A discursive look at Napoleonic & ECW wargaming, plus a load of old Hooptedoodle on this & that

Monday, 2 January 2012

Hooptedoodle #38 - Shoot the Messenger

I tell this tale without anger or malice. I feel that the attention to detail and level of customer service I describe here should be more widely known.

I live on a farm, miles from the nearest street light, and I've become aware recently that the steps at the bottom of our front path are potentially pretty dangerous when it gets dark. We have had some elderly visitors over the holiday period and, naturally, I am concerned that someone might fall and hurt themselves. It could even be me, for goodness sake. Our solution was to order up some solar-powered spot lights, which should be bright enough, even with the limited charge they get during the short days, to help make the steps visible. I ordered them online and, since we were getting close to New Year, paid the extra whack for guaranteed next day courier delivery.

It all looked very promising. I got a series of emails from the courier, DPD, which gradually built up the story of the progress of my package. I could see when it arrived at DPD's Birmingham "hub", then the following morning when it reached their Edinburgh depot. Then a note to say that the package was on the van, and would be delivered between 14:25 and 16:25, and could we please make sure someone would be in to sign for it.

Then around 14:10 there was an additional note which said they had attempted to deliver the parcel, got no answer, and left a "You Were Out" card - would I please contact them to arrange to collect the package from their depot (40 miles away) or to arrange re-delivery. It goes without saying that they had not been here - you can see a good way down the farm lane toward the public road from our windows, and there had been no sign of a courier. I phoned the seller of the lights - they were very sympathetic, said that there had been a number of similar complaints, and that they would chase it up and someone would phone me back. They did. The card had been left "at a brown door" and DPD would contact me to arrange delivery. No brown doors here, I said, and - since we were likely to be out the following day, could the driver please leave the package in the woodshed behind the garage?

We heard nothing from DPD. Next day, I came home in torrential rain to find the box had been left on the front doorstep and was rapidly dissolving. No damage done, these are outside lights and weatherproof, but it might have been a delivery of books, and we might have gone to Florida for the Winter. Anyway, I have my lamps, with which I am pleased, and I have abandoned any hope of getting a refund of the extra shipping charge, but it wasn't very much, and they probably need the money, poor souls. It is a bit depressing though, isn't it?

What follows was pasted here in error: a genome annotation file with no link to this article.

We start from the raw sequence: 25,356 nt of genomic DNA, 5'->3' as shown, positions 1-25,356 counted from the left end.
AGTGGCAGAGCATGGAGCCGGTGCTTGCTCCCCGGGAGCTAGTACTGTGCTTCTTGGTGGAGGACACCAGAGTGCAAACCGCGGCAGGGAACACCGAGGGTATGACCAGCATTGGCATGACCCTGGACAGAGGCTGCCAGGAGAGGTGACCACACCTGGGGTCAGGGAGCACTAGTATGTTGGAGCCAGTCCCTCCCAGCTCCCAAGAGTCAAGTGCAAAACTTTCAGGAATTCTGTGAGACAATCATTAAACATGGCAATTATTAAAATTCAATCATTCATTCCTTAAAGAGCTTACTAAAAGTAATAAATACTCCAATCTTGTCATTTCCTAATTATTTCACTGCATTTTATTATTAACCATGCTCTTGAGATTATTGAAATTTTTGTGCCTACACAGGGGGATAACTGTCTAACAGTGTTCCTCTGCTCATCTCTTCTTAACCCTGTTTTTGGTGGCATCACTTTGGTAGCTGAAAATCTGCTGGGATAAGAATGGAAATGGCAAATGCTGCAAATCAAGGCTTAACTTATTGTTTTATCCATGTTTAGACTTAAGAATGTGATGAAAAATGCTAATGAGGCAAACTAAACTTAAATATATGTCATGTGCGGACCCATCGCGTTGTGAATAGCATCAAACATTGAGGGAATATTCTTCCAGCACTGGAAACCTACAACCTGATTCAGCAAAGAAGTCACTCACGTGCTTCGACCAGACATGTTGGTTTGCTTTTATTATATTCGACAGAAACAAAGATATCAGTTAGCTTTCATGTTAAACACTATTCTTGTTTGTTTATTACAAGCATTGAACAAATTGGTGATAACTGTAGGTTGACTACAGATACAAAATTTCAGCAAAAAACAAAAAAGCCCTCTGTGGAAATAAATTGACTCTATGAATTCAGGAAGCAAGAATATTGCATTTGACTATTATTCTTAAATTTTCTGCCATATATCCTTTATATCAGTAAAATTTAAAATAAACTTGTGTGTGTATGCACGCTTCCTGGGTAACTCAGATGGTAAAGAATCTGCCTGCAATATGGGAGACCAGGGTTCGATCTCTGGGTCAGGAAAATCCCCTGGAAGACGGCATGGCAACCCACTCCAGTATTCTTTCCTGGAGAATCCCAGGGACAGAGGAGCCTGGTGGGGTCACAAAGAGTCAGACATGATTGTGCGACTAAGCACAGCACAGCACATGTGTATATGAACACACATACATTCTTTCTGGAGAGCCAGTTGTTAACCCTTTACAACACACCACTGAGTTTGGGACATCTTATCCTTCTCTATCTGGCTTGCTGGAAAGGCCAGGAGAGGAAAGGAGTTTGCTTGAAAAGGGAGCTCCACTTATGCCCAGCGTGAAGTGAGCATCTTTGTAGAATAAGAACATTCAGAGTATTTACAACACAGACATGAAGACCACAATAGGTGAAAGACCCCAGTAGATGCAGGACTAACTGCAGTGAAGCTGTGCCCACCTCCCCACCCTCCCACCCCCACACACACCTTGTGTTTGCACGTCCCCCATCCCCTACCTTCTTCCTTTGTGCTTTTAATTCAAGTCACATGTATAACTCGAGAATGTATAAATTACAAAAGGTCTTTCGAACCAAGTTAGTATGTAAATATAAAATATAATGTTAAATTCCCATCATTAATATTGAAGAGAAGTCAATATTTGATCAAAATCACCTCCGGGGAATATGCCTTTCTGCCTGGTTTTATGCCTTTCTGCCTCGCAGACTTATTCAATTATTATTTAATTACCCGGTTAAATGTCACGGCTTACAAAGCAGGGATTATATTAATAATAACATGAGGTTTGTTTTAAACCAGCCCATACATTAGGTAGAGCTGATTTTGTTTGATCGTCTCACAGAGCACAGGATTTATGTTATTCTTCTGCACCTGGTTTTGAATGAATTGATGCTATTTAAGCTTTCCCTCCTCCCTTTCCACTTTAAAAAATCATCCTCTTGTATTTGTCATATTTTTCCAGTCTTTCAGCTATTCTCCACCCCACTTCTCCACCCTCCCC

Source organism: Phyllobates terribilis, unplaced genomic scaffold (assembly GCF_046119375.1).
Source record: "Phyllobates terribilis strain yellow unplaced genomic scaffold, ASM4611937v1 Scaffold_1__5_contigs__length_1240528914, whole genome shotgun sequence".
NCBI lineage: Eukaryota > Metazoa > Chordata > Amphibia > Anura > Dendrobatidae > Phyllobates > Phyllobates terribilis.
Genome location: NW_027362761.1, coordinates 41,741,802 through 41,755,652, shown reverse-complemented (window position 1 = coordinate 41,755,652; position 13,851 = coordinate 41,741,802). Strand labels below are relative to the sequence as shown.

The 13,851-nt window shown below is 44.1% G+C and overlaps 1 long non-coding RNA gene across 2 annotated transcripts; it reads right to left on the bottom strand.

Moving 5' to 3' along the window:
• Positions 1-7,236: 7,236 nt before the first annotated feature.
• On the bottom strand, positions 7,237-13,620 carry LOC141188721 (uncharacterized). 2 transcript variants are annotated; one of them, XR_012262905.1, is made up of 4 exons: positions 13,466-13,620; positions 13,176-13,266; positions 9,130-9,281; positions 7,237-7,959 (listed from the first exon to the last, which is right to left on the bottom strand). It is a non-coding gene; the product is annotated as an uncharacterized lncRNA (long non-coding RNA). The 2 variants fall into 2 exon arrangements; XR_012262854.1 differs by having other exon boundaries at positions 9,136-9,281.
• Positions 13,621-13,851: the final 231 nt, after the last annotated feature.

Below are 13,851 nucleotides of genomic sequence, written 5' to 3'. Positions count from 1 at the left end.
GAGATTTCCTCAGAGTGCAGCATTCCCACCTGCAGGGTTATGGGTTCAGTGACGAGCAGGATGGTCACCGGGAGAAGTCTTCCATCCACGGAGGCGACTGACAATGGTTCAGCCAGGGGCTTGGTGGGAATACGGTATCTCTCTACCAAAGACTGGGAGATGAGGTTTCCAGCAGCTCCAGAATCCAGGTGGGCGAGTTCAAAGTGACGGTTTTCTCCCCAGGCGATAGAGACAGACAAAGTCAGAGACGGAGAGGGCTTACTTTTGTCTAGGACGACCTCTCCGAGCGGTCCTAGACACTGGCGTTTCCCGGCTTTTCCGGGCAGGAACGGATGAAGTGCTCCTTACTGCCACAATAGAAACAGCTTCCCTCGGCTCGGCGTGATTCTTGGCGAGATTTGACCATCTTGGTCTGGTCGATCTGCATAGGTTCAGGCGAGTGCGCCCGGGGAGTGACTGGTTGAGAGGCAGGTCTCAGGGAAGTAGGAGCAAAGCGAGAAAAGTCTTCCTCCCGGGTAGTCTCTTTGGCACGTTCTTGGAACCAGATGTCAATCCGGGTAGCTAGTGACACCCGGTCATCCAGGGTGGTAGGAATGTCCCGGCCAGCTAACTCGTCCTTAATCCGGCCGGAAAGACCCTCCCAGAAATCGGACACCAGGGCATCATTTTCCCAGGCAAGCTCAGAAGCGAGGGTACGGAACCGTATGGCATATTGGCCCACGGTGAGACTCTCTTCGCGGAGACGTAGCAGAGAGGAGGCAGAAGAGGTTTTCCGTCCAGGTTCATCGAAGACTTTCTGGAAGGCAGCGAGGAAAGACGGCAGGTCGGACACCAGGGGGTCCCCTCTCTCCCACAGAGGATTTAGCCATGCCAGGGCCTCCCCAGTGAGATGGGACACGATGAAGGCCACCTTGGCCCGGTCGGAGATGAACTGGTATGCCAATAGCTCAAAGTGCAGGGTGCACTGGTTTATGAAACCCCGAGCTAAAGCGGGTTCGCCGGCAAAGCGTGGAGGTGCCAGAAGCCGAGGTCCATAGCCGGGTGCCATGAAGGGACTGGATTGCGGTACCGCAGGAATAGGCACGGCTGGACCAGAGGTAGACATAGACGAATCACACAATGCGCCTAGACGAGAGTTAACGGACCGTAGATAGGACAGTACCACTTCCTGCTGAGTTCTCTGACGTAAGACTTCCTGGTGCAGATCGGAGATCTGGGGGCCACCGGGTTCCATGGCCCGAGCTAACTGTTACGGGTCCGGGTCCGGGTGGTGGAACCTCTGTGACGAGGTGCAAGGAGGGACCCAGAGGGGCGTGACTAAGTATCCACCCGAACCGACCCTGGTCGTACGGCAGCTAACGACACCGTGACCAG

In keeping with this general theme of the convenience of home delivery, here is a celebrated CCTV clip from YouTube of a FedEx driver delivering/breaking a computer monitor. Heart-warming.


  1. General Foy, this reminds me of an experience with UPS (United Parcel Service) several years ago. I had ordered some French troops to fill out my guard units and was waiting to jump onto painting them. Had the tracking number and the delivery time came and went. So I contact UPS and they say they will investigate...

    Well, I email a couple of days later for an update and also contacted the seller. Technically they are my property since I purchased them, right? Not according to UPS. I cannot inquire to the status because the sender paid them! So after many not so pleasant emails back and forth with UPS, the seller just sent me replacement figures and sad UPS gave them a refund.

    I have had other problems with UPS such as refusing to leave a package (because they don't like to ring a doorbell, they leave a dastardly "Sorry we missed you" notice and make me drive to a distribution center to go pick up a camera. After this, I offer any company I buy something through to pay for any higher shipping costs if they'll send it by any other source. UPS is beyond redemption in my eyes.

    You have my sympathy. Hopefully the lights are fine after all the mayhem.

  2. For a while I was very supportive of our couriers, because I kind of hoped they would force Royal Mail to wake up and realise they had no God-given monopoly in the UK. The way it has gone, alas, the quality of delivery staff has deteriorated - especially the self-employed contract guys, and RM are probably better now.

    I had an argument with our local Royal Mail sorting office two years ago - I asked them if they could leave parcels in the woodshed if they were too big for the mailbox, rather than leaving us a card and taking them away again. They'd just had an audit, and the supervisor was ready to fight anyone. Would I be prepared to guarantee the safety of goods in the woodshed, without limit? Well, no - that's unreasonable. So after some disgruntlement we left things as they were, and I resigned myself to calling for my parcels the following day - before 7:30am. In fact, the postie tends to leave parcels on the doorstep. It is very quiet here, so it's not so unsafe as you might expect, but they did once leave a parcel on the doorstep for a week or so when we were away in France.

    The thing is, the postie is trying to be helpful, so I am reluctant to complain too much!

    DHL used to be good, but I think we just had a good local driver.

  3. You can't beat a local friendly postman ours is superb known him for years , however because we live in a rural area private delivery firms are very poor indeed and have not improved thing at all . I always try to get parcels sent P.O. if I can.